Fundamentals of Ecosexology Part Two
Move on over, Dr. Ruth! When a specialist in human sexuality says, as Dr. Ruth did recently, "there is nothing new under the sun," it’s time to move on, as she has, to other areas of interest. As for me, sexology still feels like a fresh world, a lush conceptual landscape of abundant sexual diversity. For me, co-creating a vision of ecosexology - and thrusting my hands into its warm, moist soil - will always be a sure cure for sexological ennui.
At the moment, ecosexology presents as a collection of interesting concepts but not everyone is convinced of their usefulness in sex therapy, counseling and education. As one reader wrote (in another forum): "it would be difficult to use this theory for a clinical ecosexologist in practice." However he did agree that "it could help individuals' sexuality [to be] living in a less toxic, ecohealthy, more spiritual non-dogmatic environment."
I understand why this reader can’t quite connect the dots. Last week I simply tilled this column’s “soil” and sprinkled conceptual seeds over fertile ground. They’d barely begun to sprout. Even so, I promised you an abundant harvest of “more concepts, goodies and resources.” This week, I want your imagination to take a fast-forward leap, to visualize these conceptual seeds as rooted and blooming in a “garden” of clinical practice. In this way, it should be easier to see if ecosexology has something to offer you, in your own erotic life, or as a potential client, or even as a practitioner.
But first, let’s revisit a few basic premises of ecosexology.
The first premise is that we can’t escape our relationship with the planet and ecosystems where we evolved over eons, though we can disrupt or deny it. This includes our erotic nature. Many cultures continue to develop and promote energetic practices which are grounded in this premise, such as Tantra, Healing Tao, Qi Gong, etc.
The second premise is that "healing" of some sexual concerns may be gained or enhanced, in some cases, through an awareness of erotic ecology and active reconnection with nature and the energies of the earth (perhaps through the above and similar practices).
The third premise is that certain types of erotic behavior and consumer choices cannot fail to add to the burden of pollution affecting countless ecosystems. And that the effects of pollution in turn affect human health and capacity for erotic behavior.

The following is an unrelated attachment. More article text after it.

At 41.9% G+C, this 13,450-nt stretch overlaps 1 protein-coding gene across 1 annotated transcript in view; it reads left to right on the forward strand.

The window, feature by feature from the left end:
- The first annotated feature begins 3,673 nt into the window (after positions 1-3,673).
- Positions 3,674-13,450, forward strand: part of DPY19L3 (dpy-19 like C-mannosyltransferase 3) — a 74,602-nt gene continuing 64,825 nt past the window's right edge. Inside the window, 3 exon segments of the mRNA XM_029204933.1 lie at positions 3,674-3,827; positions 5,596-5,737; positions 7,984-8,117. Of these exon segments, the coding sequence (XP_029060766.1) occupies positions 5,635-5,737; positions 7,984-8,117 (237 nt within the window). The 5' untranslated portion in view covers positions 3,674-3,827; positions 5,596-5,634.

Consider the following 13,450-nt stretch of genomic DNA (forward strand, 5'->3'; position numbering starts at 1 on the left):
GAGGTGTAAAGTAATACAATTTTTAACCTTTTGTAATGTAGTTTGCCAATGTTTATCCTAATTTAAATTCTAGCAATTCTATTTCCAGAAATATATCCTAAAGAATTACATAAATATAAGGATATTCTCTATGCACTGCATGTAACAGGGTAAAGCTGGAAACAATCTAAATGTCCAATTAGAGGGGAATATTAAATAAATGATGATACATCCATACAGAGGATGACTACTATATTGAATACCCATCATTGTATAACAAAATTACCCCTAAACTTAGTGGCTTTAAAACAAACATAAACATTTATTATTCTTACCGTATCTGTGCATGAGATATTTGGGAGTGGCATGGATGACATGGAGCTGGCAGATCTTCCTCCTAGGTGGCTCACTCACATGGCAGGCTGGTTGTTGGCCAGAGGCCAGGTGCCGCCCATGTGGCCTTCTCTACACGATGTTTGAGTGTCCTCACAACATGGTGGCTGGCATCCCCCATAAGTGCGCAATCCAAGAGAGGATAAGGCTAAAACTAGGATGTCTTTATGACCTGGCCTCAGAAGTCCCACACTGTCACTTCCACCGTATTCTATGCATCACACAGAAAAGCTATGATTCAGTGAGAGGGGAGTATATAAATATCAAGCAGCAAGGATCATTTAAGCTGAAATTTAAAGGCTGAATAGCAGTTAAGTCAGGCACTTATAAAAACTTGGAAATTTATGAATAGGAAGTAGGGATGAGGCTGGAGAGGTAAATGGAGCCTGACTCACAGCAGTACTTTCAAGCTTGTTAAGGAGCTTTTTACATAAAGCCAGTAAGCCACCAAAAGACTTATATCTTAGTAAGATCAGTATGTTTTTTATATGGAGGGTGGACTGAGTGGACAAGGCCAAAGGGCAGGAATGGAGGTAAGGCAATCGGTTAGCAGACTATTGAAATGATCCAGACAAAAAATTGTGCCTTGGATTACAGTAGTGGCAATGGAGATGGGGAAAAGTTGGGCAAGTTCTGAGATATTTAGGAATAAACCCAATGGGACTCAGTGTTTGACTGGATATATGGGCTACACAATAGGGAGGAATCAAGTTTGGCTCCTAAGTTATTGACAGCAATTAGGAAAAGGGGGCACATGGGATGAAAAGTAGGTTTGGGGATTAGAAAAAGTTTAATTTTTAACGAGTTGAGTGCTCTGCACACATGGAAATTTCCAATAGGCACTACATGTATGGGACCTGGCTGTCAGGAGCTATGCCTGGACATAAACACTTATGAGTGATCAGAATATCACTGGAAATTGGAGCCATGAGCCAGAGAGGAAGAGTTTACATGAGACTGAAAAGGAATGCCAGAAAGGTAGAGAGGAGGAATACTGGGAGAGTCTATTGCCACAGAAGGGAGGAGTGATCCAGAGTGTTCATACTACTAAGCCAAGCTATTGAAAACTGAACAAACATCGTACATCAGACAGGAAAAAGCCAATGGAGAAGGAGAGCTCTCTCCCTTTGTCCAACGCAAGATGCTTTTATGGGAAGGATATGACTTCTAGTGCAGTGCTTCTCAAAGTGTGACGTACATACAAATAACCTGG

I am sure others can add basic premises and core concepts, but for the purposes of this column, let’s stick with the above.
Let’s also imagine that the most fertile grounding for ecosexoloy consists of the sexologist’s classic, non-judgmental, sex-positive, client-centered approach to clinical work. And as biodiversity is essential for the overall health of the planet and all its creatures, so we should proclaim sexual and gender diversity as essential for the overall health of our collective erotic ecology and pledge to do all we can to nurture and nourish this.
The Fertile Ground of Clinical Sexology
Let’s say you’ve made an appointment with a clinical sexologist. Sexologists typically offer sex counseling and education to support you in experiencing greater pleasure, improvement in sexual and gender self-acceptance, sexual function, and intimacy in the way which is most appropriate to your orientation and preferences. Sexologists seldom pathologize consensual adult behaviors and interests. As a client, you can probably expect to encounter these basic components of clinical practice:
The sexologist will take a detailed confidential sex history in order to have the best understanding of your background, experiences and presenting issues;
The sexologist will probably structure her/his/hir practice on the PLISSIT model (permission, limited information, specific suggestions, and when appropriate, intensive therapy - possibly as a referral to a psychotherapist);
Within the PLISSIT context, the sexologist will offer a combination of modalities, depending on education and expertise: talk therapy, discussion or counseling; sex coaching, "home play assignments"; mind-body techniques (such as hypnotherapy or Sexological Bodywork); educational materials; and so on.
If you are a potential or practicing ecosexual, many of the following conceptual seeds can be planted in your own erotic soil. If you like, you can begin to incorporate these ideas and tools into your general health awareness as well sexual behaviors and attitudes.
A clinical sexologist can grow into an ecosexological practitioner by planting these seeds as well, incorporating these elements into an overall philosophy of clinical work and using them during specific portions of a session or treatment plan. These seeds are therefore organized in a sequence that would make sense to a professional practitioner, flowing from principles to screening tools to specifics.
Precaution says, “First do no harm.” With regard to human sexual behavior and function, the precautionary principle could encourage everyone to switch to less toxic personal care and consumer items in order to improve overall health, which might then have a favorable impact on specific sexual concerns.
Here is a good definition of the precautionary principle and its applications: